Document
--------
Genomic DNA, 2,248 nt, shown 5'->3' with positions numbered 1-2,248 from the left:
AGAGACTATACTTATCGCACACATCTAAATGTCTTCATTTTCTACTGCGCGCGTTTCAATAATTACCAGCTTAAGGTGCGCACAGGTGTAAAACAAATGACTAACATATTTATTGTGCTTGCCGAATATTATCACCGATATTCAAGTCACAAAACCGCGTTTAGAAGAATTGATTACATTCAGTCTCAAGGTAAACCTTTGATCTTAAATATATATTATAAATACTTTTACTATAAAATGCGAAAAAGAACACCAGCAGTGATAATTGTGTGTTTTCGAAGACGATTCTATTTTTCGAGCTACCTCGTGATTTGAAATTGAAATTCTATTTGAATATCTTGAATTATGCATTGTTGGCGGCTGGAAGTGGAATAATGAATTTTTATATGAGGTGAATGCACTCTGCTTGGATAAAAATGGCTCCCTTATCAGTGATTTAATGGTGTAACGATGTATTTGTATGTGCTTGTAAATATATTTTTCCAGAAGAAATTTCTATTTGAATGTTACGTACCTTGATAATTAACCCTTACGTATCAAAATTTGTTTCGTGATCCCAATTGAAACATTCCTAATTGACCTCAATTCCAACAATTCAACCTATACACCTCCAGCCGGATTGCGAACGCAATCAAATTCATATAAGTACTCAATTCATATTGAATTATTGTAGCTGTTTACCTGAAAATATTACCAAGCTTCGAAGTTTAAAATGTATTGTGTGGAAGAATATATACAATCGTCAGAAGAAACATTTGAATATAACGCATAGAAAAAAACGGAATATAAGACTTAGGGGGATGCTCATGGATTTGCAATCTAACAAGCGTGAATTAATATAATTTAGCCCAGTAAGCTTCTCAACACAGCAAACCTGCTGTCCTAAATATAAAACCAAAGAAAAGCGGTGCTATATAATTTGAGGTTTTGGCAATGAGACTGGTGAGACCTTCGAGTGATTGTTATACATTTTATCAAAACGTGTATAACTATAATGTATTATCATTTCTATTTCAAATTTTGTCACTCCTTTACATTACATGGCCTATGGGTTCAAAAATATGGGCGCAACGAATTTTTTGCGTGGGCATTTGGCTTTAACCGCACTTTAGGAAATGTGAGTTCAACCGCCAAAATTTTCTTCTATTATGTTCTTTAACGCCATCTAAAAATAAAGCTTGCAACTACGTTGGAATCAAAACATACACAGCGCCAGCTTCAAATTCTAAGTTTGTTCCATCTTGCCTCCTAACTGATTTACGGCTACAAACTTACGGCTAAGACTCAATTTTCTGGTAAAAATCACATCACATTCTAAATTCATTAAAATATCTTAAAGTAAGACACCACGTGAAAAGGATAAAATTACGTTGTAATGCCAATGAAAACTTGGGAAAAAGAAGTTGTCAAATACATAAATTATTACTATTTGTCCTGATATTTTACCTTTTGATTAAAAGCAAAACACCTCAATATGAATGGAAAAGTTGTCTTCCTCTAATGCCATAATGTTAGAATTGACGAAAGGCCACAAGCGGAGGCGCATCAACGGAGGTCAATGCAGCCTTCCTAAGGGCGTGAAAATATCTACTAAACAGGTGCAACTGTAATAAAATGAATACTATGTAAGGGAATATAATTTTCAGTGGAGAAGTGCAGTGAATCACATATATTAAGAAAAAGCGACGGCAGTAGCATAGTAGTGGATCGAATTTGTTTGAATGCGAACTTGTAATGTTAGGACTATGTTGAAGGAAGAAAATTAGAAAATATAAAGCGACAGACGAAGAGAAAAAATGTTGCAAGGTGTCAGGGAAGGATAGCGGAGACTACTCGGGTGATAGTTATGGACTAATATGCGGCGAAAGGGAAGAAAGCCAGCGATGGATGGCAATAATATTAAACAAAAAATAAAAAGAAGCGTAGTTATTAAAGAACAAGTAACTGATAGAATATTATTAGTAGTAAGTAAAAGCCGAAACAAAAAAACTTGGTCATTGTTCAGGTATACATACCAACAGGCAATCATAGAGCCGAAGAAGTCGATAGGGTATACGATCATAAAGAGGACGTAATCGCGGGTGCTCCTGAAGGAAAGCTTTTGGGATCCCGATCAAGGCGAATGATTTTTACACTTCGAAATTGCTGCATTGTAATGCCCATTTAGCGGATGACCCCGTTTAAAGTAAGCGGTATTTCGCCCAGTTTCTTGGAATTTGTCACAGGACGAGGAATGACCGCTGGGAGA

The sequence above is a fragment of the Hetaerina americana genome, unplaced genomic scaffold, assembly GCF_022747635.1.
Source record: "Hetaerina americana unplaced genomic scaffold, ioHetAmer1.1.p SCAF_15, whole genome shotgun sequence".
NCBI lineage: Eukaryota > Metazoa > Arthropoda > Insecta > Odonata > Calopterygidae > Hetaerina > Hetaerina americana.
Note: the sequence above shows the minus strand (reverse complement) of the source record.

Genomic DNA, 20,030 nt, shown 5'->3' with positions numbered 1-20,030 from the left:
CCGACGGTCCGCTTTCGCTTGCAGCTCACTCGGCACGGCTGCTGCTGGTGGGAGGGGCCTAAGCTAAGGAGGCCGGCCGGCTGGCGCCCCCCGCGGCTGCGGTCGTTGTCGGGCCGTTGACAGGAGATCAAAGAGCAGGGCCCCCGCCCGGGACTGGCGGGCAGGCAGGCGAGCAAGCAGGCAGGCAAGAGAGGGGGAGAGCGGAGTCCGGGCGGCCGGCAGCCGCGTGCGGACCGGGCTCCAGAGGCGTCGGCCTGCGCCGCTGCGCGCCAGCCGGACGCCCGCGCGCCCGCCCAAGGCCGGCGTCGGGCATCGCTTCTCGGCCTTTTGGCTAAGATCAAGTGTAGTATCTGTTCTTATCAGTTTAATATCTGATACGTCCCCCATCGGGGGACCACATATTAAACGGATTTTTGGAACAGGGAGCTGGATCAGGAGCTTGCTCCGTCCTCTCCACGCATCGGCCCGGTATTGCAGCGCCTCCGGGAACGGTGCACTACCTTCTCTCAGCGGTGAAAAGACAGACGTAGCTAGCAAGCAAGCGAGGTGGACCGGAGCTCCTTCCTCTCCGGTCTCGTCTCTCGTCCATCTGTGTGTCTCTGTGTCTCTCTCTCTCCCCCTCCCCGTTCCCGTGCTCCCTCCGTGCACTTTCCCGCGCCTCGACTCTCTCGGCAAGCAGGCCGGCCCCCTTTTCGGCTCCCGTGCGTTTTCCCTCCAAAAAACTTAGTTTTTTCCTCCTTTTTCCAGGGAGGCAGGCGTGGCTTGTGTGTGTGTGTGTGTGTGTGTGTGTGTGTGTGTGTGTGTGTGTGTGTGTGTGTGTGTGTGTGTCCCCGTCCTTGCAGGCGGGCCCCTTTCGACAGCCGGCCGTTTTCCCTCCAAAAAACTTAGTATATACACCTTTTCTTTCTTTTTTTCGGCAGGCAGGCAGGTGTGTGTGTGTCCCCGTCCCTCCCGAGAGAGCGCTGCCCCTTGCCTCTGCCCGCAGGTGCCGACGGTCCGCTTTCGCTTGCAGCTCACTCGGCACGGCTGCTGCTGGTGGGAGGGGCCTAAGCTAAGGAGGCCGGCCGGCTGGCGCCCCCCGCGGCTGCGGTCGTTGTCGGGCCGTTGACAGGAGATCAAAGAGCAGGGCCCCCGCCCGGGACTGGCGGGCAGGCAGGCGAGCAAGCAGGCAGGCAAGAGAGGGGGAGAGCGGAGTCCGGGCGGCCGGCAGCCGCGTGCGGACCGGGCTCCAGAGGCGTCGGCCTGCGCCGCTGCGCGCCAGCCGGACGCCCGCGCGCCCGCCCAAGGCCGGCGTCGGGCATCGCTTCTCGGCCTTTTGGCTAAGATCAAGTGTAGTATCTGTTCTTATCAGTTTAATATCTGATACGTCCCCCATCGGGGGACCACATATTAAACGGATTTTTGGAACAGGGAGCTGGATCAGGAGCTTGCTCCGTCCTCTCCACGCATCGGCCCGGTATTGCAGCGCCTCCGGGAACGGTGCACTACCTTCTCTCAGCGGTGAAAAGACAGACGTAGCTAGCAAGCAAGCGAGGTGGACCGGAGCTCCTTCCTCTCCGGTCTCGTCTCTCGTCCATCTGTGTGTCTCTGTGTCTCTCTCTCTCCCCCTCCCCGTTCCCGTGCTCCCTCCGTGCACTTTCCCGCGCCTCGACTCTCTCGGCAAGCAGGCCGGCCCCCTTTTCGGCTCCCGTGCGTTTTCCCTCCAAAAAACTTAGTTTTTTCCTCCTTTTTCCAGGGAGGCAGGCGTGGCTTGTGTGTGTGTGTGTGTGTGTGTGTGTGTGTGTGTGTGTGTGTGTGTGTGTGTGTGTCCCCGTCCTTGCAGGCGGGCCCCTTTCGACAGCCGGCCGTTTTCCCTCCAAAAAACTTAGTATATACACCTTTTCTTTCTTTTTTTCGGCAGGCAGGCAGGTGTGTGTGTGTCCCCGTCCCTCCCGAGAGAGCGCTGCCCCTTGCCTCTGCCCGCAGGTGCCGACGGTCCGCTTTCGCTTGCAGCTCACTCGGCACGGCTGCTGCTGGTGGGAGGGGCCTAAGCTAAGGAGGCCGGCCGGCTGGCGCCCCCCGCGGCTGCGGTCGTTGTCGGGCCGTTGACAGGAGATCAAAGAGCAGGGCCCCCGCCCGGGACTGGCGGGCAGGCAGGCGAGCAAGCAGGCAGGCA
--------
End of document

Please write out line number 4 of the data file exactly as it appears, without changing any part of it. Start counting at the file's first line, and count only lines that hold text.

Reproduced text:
Source record: "Hetaerina americana unplaced genomic scaffold, ioHetAmer1.1.p SCAF_15, whole genome shotgun sequence".